A group with ties to a tobacco-importing empire—and supported by a Westlake Village City Council member—is one of five vying to operate East Ventura County’s first legal medical marijuana dispensary.
The last day to apply was March 30.
Among the applicants are both those who’ve been involved in the marijuana industry for years and apparent newcomers.
DBO Investments, which operates From the Earth dispensaries and boasts four facilities in the state—including a Port Hueneme dispensary scheduled to open later this year—is one of the applicants to sell medical pot in T.O.
More familiar to local residents: half-brothers Sean Cassar and Patrick Spillane of Moorpark-based Kretek International. The pair’s father, 81-year-old Hugh Cassar, is one of the Conejo Valley’s wealthiest residents and biggest philanthropists.
The Malta native worked as a CPA, car salesman and real estate broker before starting to amass a fortune in his mid-40s importing clove cigarettes from Indonesia, he told Tobacco Business magazine in a January profile of Cassar.
Applicants Sean Cassar and Spillane have dubbed their new venture Legendary Organics. The LLC incorporated March 14 and lists its business address as 2712 Conejo Center Drive, Newbury Park.
Spillane, on his LinkedIn page, lists himself as senior vice president of IDS Real Estate Group, but the Tobacco Business article says Spillane leads new business development efforts at Kretek. The same article lists Sean Cassar as secretary for the company and president of Ultra Superfoods, one of several Kretek subsidiaries.
Alongside the family members listed in the application is Ned Davis, an 11-year City Council member in neighboring Westlake Village, a city where commercial cannabis is banned.
Davis told The Acorn he does not own any stake in Legendary Organics but is a paid consultant, hired for his knowledge of medical cannabis and his business-consulting expertise.
He said he’s a longtime friend of the Cassar family, who set down their roots in the Conejo in 1970.
“We have a mutual friend who knew of my interest in the medical side of cannabis, my study of it in the last year and a half or so. They were interested in getting into the dispensary (business), so I’ve become a consultant to them,” Davis said.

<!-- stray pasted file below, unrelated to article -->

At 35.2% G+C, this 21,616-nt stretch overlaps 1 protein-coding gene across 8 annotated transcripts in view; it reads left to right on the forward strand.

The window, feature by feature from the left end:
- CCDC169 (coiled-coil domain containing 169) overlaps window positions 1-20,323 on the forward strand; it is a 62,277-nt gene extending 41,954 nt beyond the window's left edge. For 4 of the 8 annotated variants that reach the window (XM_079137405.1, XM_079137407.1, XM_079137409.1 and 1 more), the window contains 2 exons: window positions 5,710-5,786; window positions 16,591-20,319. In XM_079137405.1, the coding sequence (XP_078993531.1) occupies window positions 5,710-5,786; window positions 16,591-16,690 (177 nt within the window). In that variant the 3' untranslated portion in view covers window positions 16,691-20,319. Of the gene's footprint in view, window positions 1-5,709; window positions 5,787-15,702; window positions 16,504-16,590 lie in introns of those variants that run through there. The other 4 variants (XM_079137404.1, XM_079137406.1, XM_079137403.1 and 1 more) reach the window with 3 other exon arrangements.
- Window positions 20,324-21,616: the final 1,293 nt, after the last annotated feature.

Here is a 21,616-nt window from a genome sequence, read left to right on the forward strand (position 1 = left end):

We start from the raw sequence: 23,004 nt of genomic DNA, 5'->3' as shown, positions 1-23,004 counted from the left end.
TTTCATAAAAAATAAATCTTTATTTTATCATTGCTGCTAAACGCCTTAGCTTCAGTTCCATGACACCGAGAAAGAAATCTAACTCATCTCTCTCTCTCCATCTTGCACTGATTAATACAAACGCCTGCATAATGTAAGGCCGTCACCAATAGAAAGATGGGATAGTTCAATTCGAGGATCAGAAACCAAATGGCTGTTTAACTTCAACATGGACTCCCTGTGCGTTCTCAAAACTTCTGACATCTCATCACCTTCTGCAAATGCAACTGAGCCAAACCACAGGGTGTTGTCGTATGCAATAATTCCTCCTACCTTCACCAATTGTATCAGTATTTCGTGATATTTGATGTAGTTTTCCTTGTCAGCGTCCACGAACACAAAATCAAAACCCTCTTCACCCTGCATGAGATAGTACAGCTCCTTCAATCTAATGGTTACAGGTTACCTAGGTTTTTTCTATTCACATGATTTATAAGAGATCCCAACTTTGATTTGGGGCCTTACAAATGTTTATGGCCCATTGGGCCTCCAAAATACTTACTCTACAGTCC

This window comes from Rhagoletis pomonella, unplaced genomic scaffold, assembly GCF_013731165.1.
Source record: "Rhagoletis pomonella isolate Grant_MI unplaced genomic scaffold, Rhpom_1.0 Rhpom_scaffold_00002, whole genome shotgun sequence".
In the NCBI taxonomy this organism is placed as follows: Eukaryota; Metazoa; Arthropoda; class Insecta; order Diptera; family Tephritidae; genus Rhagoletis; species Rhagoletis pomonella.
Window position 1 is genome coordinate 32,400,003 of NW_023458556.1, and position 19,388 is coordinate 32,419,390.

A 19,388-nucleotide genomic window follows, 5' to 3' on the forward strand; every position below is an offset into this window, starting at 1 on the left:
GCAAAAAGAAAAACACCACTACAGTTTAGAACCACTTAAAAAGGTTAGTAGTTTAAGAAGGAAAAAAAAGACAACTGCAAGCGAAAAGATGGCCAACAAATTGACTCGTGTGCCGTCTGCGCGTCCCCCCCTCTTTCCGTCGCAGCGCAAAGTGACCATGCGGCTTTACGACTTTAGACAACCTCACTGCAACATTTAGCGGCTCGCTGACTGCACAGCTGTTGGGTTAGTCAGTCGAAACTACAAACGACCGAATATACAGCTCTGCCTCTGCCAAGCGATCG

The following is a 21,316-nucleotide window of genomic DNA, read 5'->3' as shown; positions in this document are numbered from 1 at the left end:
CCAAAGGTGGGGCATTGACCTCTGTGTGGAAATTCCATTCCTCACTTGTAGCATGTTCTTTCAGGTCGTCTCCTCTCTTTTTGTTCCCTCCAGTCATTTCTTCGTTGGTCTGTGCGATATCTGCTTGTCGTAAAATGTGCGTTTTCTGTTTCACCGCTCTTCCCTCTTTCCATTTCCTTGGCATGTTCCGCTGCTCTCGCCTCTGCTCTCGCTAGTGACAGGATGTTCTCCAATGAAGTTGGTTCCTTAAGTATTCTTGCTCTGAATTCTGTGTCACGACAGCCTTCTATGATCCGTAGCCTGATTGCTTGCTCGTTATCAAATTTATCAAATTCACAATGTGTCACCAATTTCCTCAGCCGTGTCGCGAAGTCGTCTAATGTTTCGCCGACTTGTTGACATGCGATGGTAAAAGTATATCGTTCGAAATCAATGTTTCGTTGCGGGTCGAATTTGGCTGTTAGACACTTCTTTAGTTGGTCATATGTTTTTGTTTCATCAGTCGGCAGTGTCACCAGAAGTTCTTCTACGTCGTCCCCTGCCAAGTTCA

The elected official said he’s a believer in the medicinal powers of cannabis, specifically CBD, short for cannabidiol, a marijuana extract shown to have analgesic, anti-inflammatory and anti-anxiety properties. Davis said he’s used CBD products, which don’t cause the user to experience the high normally associated with marijuana, to treat migraines.
“I suffer from migraine headaches and peripheral neuropathy. Medical cannabis is a neuroprotector, and so I began to look at alternatives,” he said.
“There are no real treatments for peripheral neuropathy. My true interest in this is trying to find ways to help people overcome some of the things that are happening to them,” Davis said.
He added, “There’s a lot more to pot than what Cheech and Chong taught you.”
Davis said he voted to outlaw commercial cannabis in Westlake Village only because the city is too small and doesn’t have the proper zoning.
“There’s no real good place for a dispensary operation in Westlake Village, based on state law. You need enough space between where you have that dispensary and where you have community things going on where children can be around it,” he said.
Davis said he would welcome a discussion with any constituent who questions his involvement in the cannabis venture.
“Anybody that wants to sit down and have a conversation with me about this, about cannabis and its legal use, particularly medical, I would love it,” Davis said.
Not all medical marijuana patients are happy to learn people with strong tobacco ties may get the single permit the city is issuing.
“I don’t particularly agree with a tobacco company coming in,” said Newbury Park resident JC Simmons. “That was a huge concern (of the 1996 Compassionate Use Act).”
Though it’s a concern, Simmons said, that alone isn’t likely to keep him from a dispensary.
There are two other conditions of the city’s ordinance, however, that will keep him visiting nearby Woodland Hills, Simmons said.
First is that the council decided to allow only a solitary dispensary and, second, patients will have to make appointments to go into the T.O. store.
“I’m just a patient and want to get my medicine,” he said. “At the Fallbrook exit (near the Ventura/ Los Angeles county border), there are five dispensaries, and I can go into any of them. That’s free market.”
All five entities applying for the Thousand Oaks permit will now enter a four-phase review process conducted by the police department, City of Thousand Oaks staff and the city’s marijuana consultant, HdL Companies.
Any that advance past phase three will earn a date in front of the City Council, when the council will make a final decision regarding the dispensary permit.
That meeting is scheduled for sometime this summer.
Acorn reporter Ian Bradley contributed to this article.